HomeAsian AmericansCoffee shop owner sounds alarm against Wuhan plague plaques

Coffee shop owner sounds alarm against Wuhan plague plaques

A coffee shop owner described as “super gross and racist” a sticker she found on her business of a panda holding chopsticks under the words “Wuhan plague.”

Krystile McNeil Rodriguez took to Facebook to express her concerns saying “there’s enough xenophobia and ignorance being spouted from this administration we certainly don’t need street art reinforcing this sh*t.”

She says the stickers have been plastered throughout Atlanta and urged people who see them to report it to police.

Rodriguez informed her landlord immediately after seeing the vandalism and says her landlord immediately came to rip them off the building.

“It’s doing nothing but reinforcing really awful stereotypes,” said Rodriguez.“I have Asian American friends that said it’s allergy season and they’re afraid to sneeze in public because of all of the hate speech.”

Asian Americans have reported increased harassment around the globe since  the novel coronavirus originated in Wuhan, China. Asians make up 4% of Atlanta’s population, according to U.S. Census data.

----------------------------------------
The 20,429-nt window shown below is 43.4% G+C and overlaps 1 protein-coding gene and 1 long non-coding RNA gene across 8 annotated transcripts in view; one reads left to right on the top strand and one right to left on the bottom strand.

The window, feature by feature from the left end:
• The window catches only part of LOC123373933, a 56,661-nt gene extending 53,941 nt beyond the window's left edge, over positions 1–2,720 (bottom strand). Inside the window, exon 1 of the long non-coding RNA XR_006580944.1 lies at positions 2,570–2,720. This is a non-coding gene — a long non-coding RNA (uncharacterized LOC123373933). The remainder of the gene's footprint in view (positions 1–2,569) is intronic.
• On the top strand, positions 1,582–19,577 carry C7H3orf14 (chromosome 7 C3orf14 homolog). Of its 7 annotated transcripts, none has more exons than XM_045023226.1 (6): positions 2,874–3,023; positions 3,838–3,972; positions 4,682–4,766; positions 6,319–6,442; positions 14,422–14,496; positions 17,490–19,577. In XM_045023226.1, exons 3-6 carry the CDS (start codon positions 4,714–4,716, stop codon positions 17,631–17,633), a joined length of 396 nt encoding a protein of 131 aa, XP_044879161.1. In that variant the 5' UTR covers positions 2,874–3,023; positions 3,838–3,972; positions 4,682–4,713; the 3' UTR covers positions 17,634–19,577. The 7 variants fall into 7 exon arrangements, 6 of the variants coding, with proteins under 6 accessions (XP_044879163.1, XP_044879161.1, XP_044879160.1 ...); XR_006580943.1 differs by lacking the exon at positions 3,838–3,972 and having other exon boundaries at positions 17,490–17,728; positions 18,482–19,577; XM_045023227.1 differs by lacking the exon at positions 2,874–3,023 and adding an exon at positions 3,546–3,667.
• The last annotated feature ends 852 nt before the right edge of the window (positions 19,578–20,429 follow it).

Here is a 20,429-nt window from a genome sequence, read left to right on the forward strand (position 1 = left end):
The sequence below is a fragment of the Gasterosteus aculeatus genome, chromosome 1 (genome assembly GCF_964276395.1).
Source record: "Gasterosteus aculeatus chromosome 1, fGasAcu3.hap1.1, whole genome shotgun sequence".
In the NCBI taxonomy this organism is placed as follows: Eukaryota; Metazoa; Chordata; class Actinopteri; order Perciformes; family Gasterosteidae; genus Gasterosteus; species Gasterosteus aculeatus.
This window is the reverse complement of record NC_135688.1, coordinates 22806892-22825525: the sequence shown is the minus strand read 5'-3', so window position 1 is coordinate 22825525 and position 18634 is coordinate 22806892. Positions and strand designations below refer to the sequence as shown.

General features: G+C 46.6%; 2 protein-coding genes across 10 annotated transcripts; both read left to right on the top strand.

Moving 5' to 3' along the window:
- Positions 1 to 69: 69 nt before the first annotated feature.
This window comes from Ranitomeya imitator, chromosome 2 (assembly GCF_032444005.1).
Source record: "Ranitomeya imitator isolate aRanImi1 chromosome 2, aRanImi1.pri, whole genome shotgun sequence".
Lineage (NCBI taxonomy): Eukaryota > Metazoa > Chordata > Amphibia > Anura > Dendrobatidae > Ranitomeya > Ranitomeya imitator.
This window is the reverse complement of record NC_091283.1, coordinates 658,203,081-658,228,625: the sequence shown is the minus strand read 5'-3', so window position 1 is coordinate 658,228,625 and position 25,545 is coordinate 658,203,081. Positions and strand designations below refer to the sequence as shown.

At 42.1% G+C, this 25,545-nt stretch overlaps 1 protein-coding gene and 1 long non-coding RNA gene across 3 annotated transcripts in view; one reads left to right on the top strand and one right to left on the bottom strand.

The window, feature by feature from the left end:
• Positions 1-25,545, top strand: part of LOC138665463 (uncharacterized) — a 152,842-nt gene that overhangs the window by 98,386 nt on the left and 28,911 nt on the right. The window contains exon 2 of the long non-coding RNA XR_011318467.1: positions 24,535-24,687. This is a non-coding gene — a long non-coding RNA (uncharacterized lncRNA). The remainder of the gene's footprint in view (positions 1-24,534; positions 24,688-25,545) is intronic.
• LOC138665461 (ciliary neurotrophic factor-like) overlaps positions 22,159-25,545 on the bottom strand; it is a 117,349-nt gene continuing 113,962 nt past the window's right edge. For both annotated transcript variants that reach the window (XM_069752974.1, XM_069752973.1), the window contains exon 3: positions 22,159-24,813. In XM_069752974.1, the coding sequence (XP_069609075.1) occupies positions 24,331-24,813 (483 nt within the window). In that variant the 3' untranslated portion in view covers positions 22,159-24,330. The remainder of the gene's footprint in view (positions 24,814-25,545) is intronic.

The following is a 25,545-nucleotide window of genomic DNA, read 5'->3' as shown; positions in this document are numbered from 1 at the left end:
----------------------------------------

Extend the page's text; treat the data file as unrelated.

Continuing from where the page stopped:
Advancing Justice-Atlanta, a nonprofit dedicated to protecting the civil rights of Asian American communities in Georgia and the Southeast, called the signs “hateful and dangerous rhetoric (that) has consequences.”

“Chinese Americans and those perceived to be are now victims of violence,” the organization said in a statement. “These plaques are the latest incident to harass the Asian American community and it is important we all condemn it. Hate has no place here.”

“It’s doing nothing but reinforcing really awful stereotypes,” said Rodriguez to the Atlantic Journal Constitution. “I have Asian American friends that said it’s allergy season and they’re afraid to sneeze in public because of all of the hate speech.”

Many pushed back on Rodriguez on her Facebook page saying they didn’t see the racism in the stickers.

Advancing Justice-Atlanta, however, backed up Rodriguez’ concerns.

“Chinese Americans and those perceived to be are now victims of violence,” the organization said in a statement. “These plaques are the latest incident to harass the Asian American community and it is important we all condemn it. Hate has no place here.”

Vietnamese American animator Rod Ben told the Journal-Constitution the stickers encourages people to place blame on those from Asian countries and Asian American residents.

“I’m worried for my parents going to the grocery store. Even older people are being harassed and attack, and if you’re not going to leave old people alone, where is (the harassment) going to stop?”

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